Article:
Our featured book review this edition is not that of a new work but was rather a result of a decision that we made in the Pub one late evening this past winter (with the invaluable assistance of Ellen Datlow and Jim Frankel who were there and who later provided the needed review copies) to pen in-depth reviews of every edition of The Year's Best Fantasy and Horror. Now we had reviewed already the very first volume (The Year's Best Fantasy as it was called for a few years) and every volume over the past eight years. Without doubt, it is the gold standard by which all other such anthologies covering the field of fantasy should and must be judged against. Elizabeth Vail got a little overwhelmed in her review with the sheer volume of offerings within the tenth annual edition as she notes 'ere: 'It is sometimes difficult to rate an anthology, since every author contributes their own style and artistry (or lack thereof), and while it seems callous to leave it to numbers, in such a large collection as this it seems to be the only way.'
(Our Editor, Cat Eldridge, has our copy of the advance uncorrected proof of The Year's Best Fantasy and Horror -- Twentieth Annual Collection in his hands now which does explain nicely why he's been hiding out if the Robert Graves Memorial Reading Room as of late in that comfy overstuffed chair by the window that overlooks Oberon's Wood. He will be reviewing it as part of our all Year's Best Fantasy and Horror edition in late August that will include looks at all twenty editions of YBFH!)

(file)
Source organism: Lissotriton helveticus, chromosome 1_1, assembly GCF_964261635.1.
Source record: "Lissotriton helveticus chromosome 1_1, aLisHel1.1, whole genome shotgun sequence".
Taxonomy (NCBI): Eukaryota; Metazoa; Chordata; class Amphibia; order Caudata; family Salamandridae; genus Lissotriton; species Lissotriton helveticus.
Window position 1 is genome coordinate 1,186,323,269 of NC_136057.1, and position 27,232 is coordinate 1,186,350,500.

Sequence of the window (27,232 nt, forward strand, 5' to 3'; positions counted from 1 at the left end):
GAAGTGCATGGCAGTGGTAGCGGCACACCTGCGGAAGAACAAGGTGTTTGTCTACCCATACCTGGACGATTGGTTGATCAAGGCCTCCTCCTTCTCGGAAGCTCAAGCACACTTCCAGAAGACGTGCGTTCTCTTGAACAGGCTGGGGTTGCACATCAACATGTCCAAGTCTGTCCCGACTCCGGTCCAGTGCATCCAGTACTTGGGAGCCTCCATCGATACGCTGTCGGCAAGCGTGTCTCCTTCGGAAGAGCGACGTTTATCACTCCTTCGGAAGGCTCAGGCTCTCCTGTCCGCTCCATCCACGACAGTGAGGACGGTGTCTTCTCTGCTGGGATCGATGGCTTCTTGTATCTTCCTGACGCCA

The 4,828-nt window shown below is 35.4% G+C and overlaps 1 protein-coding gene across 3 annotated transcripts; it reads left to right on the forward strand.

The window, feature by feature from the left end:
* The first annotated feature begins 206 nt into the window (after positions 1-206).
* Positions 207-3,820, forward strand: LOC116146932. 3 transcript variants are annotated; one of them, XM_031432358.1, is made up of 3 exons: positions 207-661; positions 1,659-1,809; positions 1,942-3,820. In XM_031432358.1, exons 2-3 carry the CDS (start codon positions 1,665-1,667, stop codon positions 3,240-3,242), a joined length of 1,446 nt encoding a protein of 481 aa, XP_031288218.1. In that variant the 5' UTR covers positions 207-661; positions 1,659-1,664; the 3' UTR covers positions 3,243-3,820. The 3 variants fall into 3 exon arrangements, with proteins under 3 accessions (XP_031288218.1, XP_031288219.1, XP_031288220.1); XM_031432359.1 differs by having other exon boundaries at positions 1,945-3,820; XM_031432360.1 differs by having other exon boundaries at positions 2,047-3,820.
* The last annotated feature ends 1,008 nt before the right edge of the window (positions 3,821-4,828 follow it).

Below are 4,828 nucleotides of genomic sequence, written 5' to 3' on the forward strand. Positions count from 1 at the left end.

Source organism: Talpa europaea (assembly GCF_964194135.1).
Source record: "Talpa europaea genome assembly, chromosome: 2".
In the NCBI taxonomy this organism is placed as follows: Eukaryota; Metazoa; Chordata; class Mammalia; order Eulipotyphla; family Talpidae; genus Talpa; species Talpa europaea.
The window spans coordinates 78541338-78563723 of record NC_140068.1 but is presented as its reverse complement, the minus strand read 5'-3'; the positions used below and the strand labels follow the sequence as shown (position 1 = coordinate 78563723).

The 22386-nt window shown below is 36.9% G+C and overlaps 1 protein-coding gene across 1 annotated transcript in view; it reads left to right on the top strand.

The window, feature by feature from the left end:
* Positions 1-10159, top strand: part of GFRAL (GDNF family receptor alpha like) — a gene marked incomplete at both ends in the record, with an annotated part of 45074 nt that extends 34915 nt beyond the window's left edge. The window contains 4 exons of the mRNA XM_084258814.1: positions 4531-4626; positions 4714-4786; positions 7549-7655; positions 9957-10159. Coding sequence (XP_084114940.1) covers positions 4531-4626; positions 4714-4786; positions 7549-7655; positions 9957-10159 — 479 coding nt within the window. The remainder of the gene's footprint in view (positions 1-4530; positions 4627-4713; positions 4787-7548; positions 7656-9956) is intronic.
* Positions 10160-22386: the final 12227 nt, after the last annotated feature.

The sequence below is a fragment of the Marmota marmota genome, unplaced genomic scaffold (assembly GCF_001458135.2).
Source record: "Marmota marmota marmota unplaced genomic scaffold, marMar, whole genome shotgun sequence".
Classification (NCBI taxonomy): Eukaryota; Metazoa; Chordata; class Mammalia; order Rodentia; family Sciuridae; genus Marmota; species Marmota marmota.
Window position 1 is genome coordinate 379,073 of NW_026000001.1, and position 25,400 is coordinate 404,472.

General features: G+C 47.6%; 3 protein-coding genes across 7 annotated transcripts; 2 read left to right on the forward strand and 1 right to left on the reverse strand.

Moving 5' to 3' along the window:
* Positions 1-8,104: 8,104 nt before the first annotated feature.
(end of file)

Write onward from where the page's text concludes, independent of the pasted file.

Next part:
Tobias Buckell handed Camille Alexa a galley of his forthcoming novel Ragamuffin which is how she came to review it and Crystal Rain, another novel set in the same universe: 'Science fiction fans are in luck. Not only has Tobias Buckell's much-anticipated second novel Ragamuffin just become available, but his debut novel, Crystal Rain, has just been released in paperback. Now is your chance to read these novels back to back with no interruption, perhaps not as they were necessarily intended to be read, but as I read them. I can't imagine having enjoyed them more any other way.' Now go read her Excellence in Writing Award winning review thisaway.